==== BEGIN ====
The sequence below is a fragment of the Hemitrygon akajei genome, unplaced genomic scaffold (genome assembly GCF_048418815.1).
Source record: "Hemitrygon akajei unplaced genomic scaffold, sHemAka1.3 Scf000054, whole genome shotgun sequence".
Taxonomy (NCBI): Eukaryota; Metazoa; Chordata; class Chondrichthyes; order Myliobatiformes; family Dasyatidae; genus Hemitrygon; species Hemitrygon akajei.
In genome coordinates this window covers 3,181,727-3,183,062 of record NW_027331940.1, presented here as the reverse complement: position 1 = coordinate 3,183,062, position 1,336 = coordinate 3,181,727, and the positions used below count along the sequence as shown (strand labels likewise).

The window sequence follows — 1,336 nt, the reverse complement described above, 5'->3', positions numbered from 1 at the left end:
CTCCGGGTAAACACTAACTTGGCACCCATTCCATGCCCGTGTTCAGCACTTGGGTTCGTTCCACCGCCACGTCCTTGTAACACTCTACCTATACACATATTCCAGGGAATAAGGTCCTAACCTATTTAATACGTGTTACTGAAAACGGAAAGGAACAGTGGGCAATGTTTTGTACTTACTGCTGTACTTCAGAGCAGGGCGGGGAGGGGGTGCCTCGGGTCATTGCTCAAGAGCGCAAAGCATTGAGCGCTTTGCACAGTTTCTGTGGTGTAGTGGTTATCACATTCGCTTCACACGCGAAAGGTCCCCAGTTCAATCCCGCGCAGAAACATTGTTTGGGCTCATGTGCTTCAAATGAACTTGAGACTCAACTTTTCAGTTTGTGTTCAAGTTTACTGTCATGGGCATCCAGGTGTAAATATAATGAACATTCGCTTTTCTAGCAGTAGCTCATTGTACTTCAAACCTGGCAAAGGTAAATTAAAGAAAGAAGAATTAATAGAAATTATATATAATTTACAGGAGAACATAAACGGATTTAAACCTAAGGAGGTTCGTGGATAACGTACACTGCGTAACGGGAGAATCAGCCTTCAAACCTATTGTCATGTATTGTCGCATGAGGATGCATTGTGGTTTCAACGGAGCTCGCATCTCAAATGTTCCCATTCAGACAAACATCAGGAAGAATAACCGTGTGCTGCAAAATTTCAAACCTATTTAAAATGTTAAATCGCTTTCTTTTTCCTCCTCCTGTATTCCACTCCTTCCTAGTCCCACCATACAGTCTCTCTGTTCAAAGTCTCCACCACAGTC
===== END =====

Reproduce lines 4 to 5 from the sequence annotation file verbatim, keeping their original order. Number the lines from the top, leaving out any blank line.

In genome coordinates this window covers 3,181,727-3,183,062 of record NW_027331940.1, presented here as the reverse complement: position 1 = coordinate 3,183,062, position 1,336 = coordinate 3,181,727, and the positions used below count along the sequence as shown (strand labels likewise).

The window sequence follows — 1,336 nt, the reverse complement described above, 5'->3', positions numbered from 1 at the left end: